Elizabeth now realizes that she actually rather than just being friendly with him she now loves him. The letter made the two of them friends and now this pushes her over the edge to love him. The love, however is unknown by Darcy and he is still afraid that they will not be able to come together until Lady Catherine De Bourgh steps in and tells Elizabeth to stay away from Darcy and not accept his proposal. She essentially says that Elizabeth cannot accept the proposal because she is a lower social class and her family is too big of an embarrassment to have her marry Darcy. Darcy feels different and still loves Elizabeth and his only gives him hope that they still may love get
Myrtle is another example of how women’s role in society started to take a turn for the better. She tries to fit in with the successful people around her and make a name for herself. She uses the affair she is having as a getaway to the world of the so-called elite. "I married him because I thought he was a gentleman. I thought he knew something about breeding, but he wasn 't fit to lick my shoe."
Although she does not express it as much, she may want her daughter to be well off and to have wealth and connections. However, she wants wealth and social standing more than she wants her daughter's happiness and her wishes outweigh her love for her daughter. Greed and her selfishness make Regina an unsympathetic character, while Amanda, on the other hand, loves her children and does everything in her limited power to make life better for them, even if they do not understand her reasoning. While it seems that Amanda has the same motives as Regina, that could not be more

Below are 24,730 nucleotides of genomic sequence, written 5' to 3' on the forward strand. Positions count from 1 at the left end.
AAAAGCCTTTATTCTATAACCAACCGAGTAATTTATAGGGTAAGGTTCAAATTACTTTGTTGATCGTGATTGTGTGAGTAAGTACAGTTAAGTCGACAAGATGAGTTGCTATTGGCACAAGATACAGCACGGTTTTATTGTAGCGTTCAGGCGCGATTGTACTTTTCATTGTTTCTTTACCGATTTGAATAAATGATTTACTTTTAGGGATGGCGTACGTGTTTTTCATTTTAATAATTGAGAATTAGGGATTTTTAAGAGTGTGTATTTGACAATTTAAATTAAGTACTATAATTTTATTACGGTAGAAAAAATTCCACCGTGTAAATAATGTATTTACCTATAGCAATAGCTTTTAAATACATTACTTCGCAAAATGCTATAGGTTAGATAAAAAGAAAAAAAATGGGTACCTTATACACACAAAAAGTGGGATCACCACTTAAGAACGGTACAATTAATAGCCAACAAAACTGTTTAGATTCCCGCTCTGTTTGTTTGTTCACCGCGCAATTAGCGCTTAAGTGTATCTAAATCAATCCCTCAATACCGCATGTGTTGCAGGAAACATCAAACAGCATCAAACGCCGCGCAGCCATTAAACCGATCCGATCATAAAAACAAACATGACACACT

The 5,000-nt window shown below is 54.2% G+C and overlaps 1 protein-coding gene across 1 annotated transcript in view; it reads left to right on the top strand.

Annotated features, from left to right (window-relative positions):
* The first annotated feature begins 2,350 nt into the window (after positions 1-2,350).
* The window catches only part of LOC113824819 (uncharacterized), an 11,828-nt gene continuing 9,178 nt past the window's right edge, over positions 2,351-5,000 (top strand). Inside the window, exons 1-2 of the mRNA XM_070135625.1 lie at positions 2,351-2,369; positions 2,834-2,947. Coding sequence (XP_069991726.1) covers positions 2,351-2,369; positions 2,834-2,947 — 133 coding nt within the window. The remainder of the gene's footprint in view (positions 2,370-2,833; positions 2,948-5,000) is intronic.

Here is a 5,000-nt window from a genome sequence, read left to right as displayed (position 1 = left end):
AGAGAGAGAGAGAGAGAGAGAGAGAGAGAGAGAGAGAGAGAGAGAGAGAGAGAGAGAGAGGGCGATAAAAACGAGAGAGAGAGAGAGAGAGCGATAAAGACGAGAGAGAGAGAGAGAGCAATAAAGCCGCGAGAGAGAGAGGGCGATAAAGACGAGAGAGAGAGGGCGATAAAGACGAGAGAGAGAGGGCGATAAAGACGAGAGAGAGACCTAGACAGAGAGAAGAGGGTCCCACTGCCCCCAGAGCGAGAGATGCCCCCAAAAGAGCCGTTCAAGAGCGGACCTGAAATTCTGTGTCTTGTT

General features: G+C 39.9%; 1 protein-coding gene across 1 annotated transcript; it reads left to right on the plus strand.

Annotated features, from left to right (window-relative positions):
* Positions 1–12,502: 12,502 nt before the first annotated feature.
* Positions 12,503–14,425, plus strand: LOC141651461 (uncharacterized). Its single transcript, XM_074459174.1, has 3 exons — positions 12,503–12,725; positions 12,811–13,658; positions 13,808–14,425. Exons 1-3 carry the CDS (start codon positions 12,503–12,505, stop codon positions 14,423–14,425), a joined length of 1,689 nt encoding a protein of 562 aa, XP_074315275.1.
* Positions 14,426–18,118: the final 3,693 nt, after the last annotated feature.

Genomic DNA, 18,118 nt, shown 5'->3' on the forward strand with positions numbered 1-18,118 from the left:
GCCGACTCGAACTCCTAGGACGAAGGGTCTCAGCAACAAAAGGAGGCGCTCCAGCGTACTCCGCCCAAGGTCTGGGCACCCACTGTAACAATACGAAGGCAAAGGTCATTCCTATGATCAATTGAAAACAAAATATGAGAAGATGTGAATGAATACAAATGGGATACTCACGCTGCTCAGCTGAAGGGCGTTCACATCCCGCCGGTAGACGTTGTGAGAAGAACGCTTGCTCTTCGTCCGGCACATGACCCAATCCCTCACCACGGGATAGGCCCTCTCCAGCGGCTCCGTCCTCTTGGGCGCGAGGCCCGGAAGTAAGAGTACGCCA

This prevents her from painting what the popular eye can see, and the popular heart can feel (THE NOVELS).” While the Austen’s marriage proposals tend to leave some readers emotionally dissatisfied, this plainness is purposeful in that it highlights the main themes of Austen’s works and comments on marriage itself. This intentional blandness is strongly present in Northanger Abbey and Sense and Sensibility; while the proposal scenes in both these works seem rushed and occupy a small space at the end of the novels, they both reflect the growth of their respective heroines. Marriage proposals in literature are often a heightened point of the work, embellished with great detail and passionate, direct discourse. For instance, In Charlotte Bronte’s Villete, after chapters of heartache and loneliness, heroine Lucy Snowe has a moment of respite as M. Paul Emmanuel takes her hands and warmly whispers into her ear,
Emma and jane Fairfax Jane’s situation in life is much grimmer than Emma’s, and represents the faith of many women at her time. Being an orphan meant that if Jane does not marry, she must become a governess, because she lacks any money of her own. While Emma can afford to practice feminine activities such as drawing, only for the sake of impressing the people surrounding her, and act as coquet to receive male attention, for Jane, attracting a respectable man and marrying him is the only way to have a decent life. Accordingly, she excels in many talents a young lady of those times was supposed to have. Despite being inferior to Emma in social standing, thus not representing a real threat to her social standing, it not surprising Emma takes an immediate dislike towards her.